This case may be distinguished from the present because there is at least an indication here that the Respondent registered the disputed domain names with the express permission, or at least at the express invitation of the first Complainant, and in the expectation that it was, or was about to be, a founder and shareholder in the enterprise to be incorporated in due course. There is no evidence of any intent on the Respondent’s part to profit specifically from the registration of the disputed domain names offering to sell them to the Complainant in an act of cybersquatting.

Secondly, the Complainant cites VML London Limited v. Andrew Levicki, WIPO Case No. D2010-0910. In this case, the respondent, a former employee of the complainant and later the employee of a related company, was requested by the complainant’s managing partner to register one of the domain names concerned on behalf of the complainant and in the complainant’s name because the registrar would not accept the complainant’s credit card. According to the complainant, the respondent would have been reimbursed for that expense. The respondent registered the domain name concerned in its own name. The complainant then proceeded to use this domain name for its business for a period of time. After discussions between the complainant and the respondent, the respondent disabled the domain name concerned, preventing the complainant from receiving its business email, and registered the second domain name concerned. It also proceeded to offer the first domain name for sale. The panel held that the respondent could not bring itself within the ambit of paragraph 4(c) of the Policy and that the complainant had always been the beneficial owner of the domain name concerned.

Again, these facts may be distinguished from those of the present case. In the present case, the Respondent was not expressly asked to register the disputed domain names in the name of the Complainant (though potentially this might have been implied by the terms of the non-disclosure agreement depending upon whether this has been superseded by subsequent agreements). On the contrary, on the Respondent’s interpretation of the email concerned, the Respondent was expressly told by a member of staff at the Complainant to deal with this matter itself and at its own expense. The Respondent has neither disabled the disputed domain names nor offered them for sale. As opposed to being an existing or former employee of one of the Complainants, albeit that briefly it was a board member of the second Complainant, the Respondent asserts that it was to be a founding shareholder of the spinoff company which has yet to come into existence (not the second Complainant, as the Respondent objects to the incorporation of that company because it has not been allowed to participate in it as previously agreed) and is holding the disputed domain names pending resolution of its dispute with VTT over the failure to allow it such participation.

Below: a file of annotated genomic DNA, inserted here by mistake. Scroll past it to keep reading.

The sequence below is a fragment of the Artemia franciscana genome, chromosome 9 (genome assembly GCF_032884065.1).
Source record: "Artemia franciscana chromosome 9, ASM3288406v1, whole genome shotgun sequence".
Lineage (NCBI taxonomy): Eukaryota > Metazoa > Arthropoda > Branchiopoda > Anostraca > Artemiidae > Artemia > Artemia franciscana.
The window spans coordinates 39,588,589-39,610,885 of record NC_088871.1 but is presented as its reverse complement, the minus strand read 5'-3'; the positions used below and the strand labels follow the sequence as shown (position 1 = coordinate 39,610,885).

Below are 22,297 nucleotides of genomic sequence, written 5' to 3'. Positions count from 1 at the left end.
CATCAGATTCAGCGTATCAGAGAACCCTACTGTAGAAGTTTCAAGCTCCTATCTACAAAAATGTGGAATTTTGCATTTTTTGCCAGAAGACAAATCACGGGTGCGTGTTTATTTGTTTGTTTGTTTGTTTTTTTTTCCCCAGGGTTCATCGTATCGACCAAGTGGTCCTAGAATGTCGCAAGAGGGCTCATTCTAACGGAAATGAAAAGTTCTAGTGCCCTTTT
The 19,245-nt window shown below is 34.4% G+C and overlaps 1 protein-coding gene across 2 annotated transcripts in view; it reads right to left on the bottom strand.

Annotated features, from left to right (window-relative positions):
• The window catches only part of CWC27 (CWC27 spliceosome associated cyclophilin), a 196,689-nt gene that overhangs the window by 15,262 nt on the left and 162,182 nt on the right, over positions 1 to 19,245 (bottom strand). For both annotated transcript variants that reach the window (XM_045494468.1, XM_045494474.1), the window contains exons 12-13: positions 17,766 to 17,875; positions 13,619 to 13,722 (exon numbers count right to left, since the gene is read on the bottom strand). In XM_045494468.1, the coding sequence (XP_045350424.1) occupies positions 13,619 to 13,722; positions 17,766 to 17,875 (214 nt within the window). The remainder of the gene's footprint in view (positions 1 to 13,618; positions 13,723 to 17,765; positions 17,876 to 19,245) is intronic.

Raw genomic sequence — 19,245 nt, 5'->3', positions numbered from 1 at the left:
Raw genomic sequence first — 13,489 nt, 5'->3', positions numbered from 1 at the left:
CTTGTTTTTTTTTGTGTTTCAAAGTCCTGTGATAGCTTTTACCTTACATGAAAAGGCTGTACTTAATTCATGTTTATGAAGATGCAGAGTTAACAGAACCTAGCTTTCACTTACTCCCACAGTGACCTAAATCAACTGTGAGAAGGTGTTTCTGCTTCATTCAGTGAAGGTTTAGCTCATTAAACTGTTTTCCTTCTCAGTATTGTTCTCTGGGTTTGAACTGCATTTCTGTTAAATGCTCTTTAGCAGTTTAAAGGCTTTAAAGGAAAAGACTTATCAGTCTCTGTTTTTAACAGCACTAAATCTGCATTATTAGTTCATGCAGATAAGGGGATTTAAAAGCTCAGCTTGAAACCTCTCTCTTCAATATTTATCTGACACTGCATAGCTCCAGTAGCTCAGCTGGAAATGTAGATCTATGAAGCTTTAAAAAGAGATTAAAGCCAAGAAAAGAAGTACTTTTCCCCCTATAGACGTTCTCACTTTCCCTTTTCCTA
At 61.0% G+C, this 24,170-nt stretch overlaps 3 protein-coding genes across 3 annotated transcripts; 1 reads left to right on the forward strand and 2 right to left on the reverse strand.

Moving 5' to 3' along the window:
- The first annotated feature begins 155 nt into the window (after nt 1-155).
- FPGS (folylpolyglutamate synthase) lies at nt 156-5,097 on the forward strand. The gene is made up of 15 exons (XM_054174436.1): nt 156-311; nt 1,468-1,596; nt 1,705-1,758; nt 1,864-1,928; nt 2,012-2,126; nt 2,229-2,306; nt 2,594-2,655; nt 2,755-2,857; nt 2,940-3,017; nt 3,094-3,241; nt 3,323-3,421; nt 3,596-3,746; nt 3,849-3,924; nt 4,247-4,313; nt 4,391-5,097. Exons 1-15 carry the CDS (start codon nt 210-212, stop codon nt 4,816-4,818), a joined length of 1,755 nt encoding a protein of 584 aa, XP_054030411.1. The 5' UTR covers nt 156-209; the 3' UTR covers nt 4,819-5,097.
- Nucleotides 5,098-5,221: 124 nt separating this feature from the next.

In neither of the two cases cited by the Complainants was the precise nature of the business relationship between the Parties in issue, nor was the effect either of a non-disclosure agreement, of a purported consultancy or founder shareholder’s arrangement, or of a purported instruction to register the disputed domain names at the Respondent’s own expense the subject of the parties’ dispute. These wider issues are better suited to resolution either by way of the Parties’ ongoing conciliation process or by the courts. In the latter case, the Parties would have the benefit of oral testimony, cross-examination, discovery procedures, and interim remedies, all of which might assist them in getting to the root of their relationship.

The Policy is narrowly crafted to apply to a particular type of abusive registration, commonly called cybersquatting. Panels under the Policy are not a general domain name court, and the Policy is not designed to adjudicate all disputes of any kind that relate in any way to domain names (The Thread.com, LLC v. Jeffrey S. Poploff, WIPO Case No. D2000-1470). Nevertheless, while the Panel has reached the conclusion that the present case is unsuitable for determination under the Policy, this should in no way be considered as an endorsement of the case of either or both of the Parties on the present record.


For the foregoing reasons, the Complaint is denied.

/Andrew D. S. Lothian/ Andrew D. S. Lothian Sole Panelist

Date: January 23, 2023